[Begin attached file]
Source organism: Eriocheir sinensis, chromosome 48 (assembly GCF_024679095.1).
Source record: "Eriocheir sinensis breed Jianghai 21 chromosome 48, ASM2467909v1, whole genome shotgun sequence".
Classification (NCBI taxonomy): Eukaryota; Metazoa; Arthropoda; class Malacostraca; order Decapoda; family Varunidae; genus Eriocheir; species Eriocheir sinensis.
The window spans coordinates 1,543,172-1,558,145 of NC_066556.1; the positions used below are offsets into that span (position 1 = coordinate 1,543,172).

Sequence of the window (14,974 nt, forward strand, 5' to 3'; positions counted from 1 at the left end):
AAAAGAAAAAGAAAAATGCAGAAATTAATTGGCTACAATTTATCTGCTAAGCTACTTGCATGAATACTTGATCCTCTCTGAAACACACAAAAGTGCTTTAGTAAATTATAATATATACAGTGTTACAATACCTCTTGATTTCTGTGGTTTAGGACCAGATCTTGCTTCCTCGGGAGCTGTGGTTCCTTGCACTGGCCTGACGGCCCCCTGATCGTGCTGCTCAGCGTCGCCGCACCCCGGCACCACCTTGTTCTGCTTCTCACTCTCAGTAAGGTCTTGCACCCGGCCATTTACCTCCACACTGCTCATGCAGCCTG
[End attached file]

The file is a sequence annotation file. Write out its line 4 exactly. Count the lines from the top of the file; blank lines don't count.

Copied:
The window spans coordinates 1,543,172-1,558,145 of NC_066556.1; the positions used below are offsets into that span (position 1 = coordinate 1,543,172).